Teaching for Learning: Applying Current Research To Improve Learning for Your Students


There is a proliferation of misinformation pertaining to how students learn and how best to teach. Students themselves often do not fully understand their own cognitive processes, typically relying on implicit assumptions and trial-and-error to learn new material. The good news is that research provides clear evidence pertaining to what works best in the classroom with respect to human motivation and learning. This session is designed to provide you with evidence about how students learn, show you methods to get students more involved in the content, and demonstrate relevant applications from pedagogical research that can be used in just about any class. You will even have the opportunity to try out a few classroom strategies designed to increase student engagement.

Methods and/or Description of Project

Many students today seem uninterested and even apathetic with respect to learning. At the same time, other students in the same class are interested and engaged. Given this wide variability with respect to student interest in learning (and of course differences in abilities), what can we do as instructors to help students really engage in the learning process? This session will draw on the psychology of learning, social psychology, and even a bit of cognitive neuroscience. The goal is to both better understand HOW learning works and also demonstrate some easy to use techniques that can be used in just about any class. An expected side effect is that classrooms become more engaging for your students and perhaps even a bit more interesting for yourself. The real challenge will be to frame these new ideas in the foundation of what has been used throughout education in the past, including lectures and content heavy teaching.


By the end of this session, participants will: (1) have a better understanding of at least three key findings that apply to just about any learning situation; (2) recognize at least two commonly accepted practices that have limited support so these traps can be avoided; and (3) determine how to implement at least one new engaged learning strategy.

Conclusions/Relevance to the conference theme: Through the Looking Glass: Transforming Physical Therapy Education

This session encourages participants to reflect upon their own current educational practices and curricula and begin to reconsider using educational practices based on research to support excellence in learning. This presentation has the potential to elevate the learning success of all students — regardless of their learning situations.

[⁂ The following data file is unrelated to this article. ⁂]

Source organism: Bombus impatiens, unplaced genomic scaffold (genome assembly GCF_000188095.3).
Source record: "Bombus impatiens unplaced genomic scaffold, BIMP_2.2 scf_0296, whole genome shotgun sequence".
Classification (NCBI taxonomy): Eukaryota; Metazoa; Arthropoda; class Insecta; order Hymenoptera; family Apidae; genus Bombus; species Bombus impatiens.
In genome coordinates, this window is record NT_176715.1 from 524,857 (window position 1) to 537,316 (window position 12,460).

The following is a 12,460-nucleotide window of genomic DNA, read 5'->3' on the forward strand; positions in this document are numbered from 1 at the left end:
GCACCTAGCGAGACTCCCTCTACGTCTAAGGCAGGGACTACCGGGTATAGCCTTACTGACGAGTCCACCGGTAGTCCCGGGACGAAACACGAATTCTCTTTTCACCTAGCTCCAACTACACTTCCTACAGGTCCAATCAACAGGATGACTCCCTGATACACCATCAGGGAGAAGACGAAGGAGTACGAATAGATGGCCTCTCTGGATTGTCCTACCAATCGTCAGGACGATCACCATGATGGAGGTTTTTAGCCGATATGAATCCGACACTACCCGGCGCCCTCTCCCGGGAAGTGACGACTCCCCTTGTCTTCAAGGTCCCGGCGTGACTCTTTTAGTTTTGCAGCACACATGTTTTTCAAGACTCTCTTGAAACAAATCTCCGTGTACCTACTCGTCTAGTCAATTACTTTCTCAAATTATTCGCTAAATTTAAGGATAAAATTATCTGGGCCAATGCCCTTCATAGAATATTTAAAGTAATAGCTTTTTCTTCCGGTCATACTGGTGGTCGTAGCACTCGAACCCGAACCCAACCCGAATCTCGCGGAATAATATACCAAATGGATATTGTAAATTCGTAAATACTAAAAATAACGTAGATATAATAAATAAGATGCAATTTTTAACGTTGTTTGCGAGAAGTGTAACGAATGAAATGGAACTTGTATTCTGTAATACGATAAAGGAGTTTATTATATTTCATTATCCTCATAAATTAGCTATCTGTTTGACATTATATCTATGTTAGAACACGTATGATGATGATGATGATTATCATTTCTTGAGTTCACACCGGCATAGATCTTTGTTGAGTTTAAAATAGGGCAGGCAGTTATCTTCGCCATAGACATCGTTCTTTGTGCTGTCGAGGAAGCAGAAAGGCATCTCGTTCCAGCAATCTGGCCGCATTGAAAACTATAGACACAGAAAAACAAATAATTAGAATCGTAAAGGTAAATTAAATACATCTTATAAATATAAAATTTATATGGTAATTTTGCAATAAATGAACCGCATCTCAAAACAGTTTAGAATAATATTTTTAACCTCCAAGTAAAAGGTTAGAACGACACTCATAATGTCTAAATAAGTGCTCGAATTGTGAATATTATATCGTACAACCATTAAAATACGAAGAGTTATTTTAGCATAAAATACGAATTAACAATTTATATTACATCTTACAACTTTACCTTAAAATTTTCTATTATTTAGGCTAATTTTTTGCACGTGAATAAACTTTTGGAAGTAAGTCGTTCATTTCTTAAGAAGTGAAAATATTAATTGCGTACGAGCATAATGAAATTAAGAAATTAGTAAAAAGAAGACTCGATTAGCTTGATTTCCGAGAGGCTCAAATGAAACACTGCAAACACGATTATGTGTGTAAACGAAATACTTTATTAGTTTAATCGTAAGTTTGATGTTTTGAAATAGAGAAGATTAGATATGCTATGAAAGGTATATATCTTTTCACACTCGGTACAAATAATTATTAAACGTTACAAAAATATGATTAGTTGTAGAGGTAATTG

Doyle T, Zakrajsek T. The New Science of Learning: How Brain Research is Revolutionizing the Way We Learn. Sterling, VA: Stylus Publishing LLC; 2013.

Major CH, Harris MS, Zakrajsek T. Teaching for Learning: 101 Intentionally Designed Educational Activities to Put Students on the Path to Success. New York, NY: Routledge; 2016.

Persky AM. Pocket Guide for Evidence-Based Instruction. 2012. www.itlcnetwork.org/ed-tools.

Zakrajsek, T. Developing a SoTL Based Course. IN: Smith RA, Schwartz BM, ed. Using SoTL to Enhance Your Academic Position. Retrieved from the Society for the Teaching of Psychology web site: http://teachpsych.org/ebooks/.

Zakrajsek, T. Developing Learning in Faculty: Seeking Expert Assistance From Colleagues. New Directions for Higher Education, 2014: 63–73. doi:10.1002/he.20084

Zakrajsek, Todd D. Scholarly Teaching: Suggestions for a Road More Traveled, International Journal for the Scholarship of Teaching and Learning: 2013;7(1), Article 2. Available at: https://doi.org/10.20429/ijsotl.2013.070102

Course Objectives

Despite a growing body of research on teaching methods, instructors don't have the time or resources to quickly synthesize proven approaches to promote student learning. The objectives of this presentation are to:
1.) Describe a variety of approaches to teaching and list the essential features and elements of each
2.) Review the current findings from research literature
3.) Describe techniques to improving effectiveness of teaching methods to improve student learning

Instructional Methods

The presentation session is designed to provide the audience with a variety of strategies, assessment techniques, and collaborative learning techniques to discuss and utilize immediately upon return to the classroom. The session will include a powerpoint presentation interlaced with participant discussion, and 20-30 minutes of questions and answers. Discussions are encouraged to enrich the learning environment of all participants.

Tentative Outline/Schedule

Introduction to Key Concepts (10 minutes)
Research Based Strategies and Techniques to promote learning (30-40 minutes)
Interwoven Participant Discussion (20 minutes)
Question and Answers (20-30 minutes)

BACK to Abstract Results

  • Control #: 2745461
  • Type: Educational Session
  • Event/Year: ELC2017
  • Authors: Todd Zakrajsek, Dr. Sara Maher
  • Keywords:

BACK to Abstract Results